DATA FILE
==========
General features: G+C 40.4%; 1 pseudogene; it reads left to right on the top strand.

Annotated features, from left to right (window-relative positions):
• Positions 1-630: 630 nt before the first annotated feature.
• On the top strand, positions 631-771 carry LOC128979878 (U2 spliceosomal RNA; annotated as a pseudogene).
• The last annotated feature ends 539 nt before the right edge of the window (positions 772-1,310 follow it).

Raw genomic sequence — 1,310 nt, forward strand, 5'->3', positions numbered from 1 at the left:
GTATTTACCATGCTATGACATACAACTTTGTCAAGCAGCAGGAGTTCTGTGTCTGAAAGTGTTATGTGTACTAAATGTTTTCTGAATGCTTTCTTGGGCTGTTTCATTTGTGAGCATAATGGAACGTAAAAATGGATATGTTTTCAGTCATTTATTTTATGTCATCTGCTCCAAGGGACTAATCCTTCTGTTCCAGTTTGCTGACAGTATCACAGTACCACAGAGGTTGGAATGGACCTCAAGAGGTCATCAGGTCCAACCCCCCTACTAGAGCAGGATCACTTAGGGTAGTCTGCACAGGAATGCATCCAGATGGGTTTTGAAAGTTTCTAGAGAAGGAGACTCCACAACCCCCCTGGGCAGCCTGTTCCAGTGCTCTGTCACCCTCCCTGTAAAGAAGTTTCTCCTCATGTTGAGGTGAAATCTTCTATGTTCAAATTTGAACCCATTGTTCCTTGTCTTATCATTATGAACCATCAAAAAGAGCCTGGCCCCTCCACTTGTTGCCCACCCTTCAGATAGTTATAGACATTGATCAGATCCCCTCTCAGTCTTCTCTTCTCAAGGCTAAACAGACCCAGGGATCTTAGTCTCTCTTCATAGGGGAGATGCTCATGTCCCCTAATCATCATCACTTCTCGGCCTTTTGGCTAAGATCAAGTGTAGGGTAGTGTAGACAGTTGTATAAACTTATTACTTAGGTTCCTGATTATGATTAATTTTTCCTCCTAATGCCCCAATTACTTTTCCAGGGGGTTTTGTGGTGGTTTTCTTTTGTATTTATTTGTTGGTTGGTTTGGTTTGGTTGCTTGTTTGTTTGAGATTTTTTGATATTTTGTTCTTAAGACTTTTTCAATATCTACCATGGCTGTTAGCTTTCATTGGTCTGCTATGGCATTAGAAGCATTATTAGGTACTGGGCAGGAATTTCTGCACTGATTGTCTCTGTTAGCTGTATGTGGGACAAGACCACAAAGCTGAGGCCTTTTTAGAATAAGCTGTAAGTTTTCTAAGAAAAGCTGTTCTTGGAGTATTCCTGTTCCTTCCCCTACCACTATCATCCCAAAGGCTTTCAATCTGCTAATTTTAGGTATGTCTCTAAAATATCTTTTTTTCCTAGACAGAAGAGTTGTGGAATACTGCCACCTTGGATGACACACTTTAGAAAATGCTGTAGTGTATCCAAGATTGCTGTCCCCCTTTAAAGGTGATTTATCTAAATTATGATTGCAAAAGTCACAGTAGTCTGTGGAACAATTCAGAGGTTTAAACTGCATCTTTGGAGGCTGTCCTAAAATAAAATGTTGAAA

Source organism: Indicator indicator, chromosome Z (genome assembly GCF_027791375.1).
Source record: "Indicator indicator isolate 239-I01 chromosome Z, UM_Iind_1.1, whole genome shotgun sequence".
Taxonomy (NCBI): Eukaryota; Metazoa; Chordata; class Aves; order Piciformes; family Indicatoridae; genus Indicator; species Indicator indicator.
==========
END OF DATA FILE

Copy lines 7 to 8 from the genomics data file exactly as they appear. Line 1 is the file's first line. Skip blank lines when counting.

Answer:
GTATTTACCATGCTATGACATACAACTTTGTCAAGCAGCAGGAGTTCTGTGTCTGAAAGTGTTATGTGTACTAAATGTTTTCTGAATGCTTTCTTGGGCTGTTTCATTTGTGAGCATAATGGAACGTAAAAATGGATATGTTTTCAGTCATTTATTTTATGTCATCTGCTCCAAGGGACTAATCCTTCTGTTCCAGTTTGCTGACAGTATCACAGTACCACAGAGGTTGGAATGGACCTCAAGAGGTCATCAGGTCCAACCCCCCTACTAGAGCAGGATCACTTAGGGTAGTCTGCACAGGAATGCATCCAGATGGGTTTTGAAAGTTTCTAGAGAAGGAGACTCCACAACCCCCCTGGGCAGCCTGTTCCAGTGCTCTGTCACCCTCCCTGTAAAGAAGTTTCTCCTCATGTTGAGGTGAAATCTTCTATGTTCAAATTTGAACCCATTGTTCCTTGTCTTATCATTATGAACCATCAAAAAGAGCCTGGCCCCTCCACTTGTTGCCCACCCTTCAGATAGTTATAGACATTGATCAGATCCCCTCTCAGTCTTCTCTTCTCAAGGCTAAACAGACCCAGGGATCTTAGTCTCTCTTCATAGGGGAGATGCTCATGTCCCCTAATCATCATCACTTCTCGGCCTTTTGGCTAAGATCAAGTGTAGGGTAGTGTAGACAGTTGTATAAACTTATTACTTAGGTTCCTGATTATGATTAATTTTTCCTCCTAATGCCCCAATTACTTTTCCAGGGGGTTTTGTGGTGGTTTTCTTTTGTATTTATTTGTTGGTTGGTTTGGTTTGGTTGCTTGTTTGTTTGAGATTTTTTGATATTTTGTTCTTAAGACTTTTTCAATATCTACCATGGCTGTTAGCTTTCATTGGTCTGCTATGGCATTAGAAGCATTATTAGGTACTGGGCAGGAATTTCTGCACTGATTGTCTCTGTTAGCTGTATGTGGGACAAGACCACAAAGCTGAGGCCTTTTTAGAATAAGCTGTAAGTTTTCTAAGAAAAGCTGTTCTTGGAGTATTCCTGTTCCTTCCCCTACCACTATCATCCCAAAGGCTTTCAATCTGCTAATTTTAGGTATGTCTCTAAAATATCTTTTTTTCCTAGACAGAAGAGTTGTGGAATACTGCCACCTTGGATGACACACTTTAGAAAATGCTGTAGTGTATCCAAGATTGCTGTCCCCCTTTAAAGGTGATTTATCTAAATTATGATTGCAAAAGTCACAGTAGTCTGTGGAACAATTCAGAGGTTTAAACTGCATCTTTGGAGGCTGTCCTAAAATAAAATGTTGAAA

Source organism: Indicator indicator, chromosome Z (genome assembly GCF_027791375.1).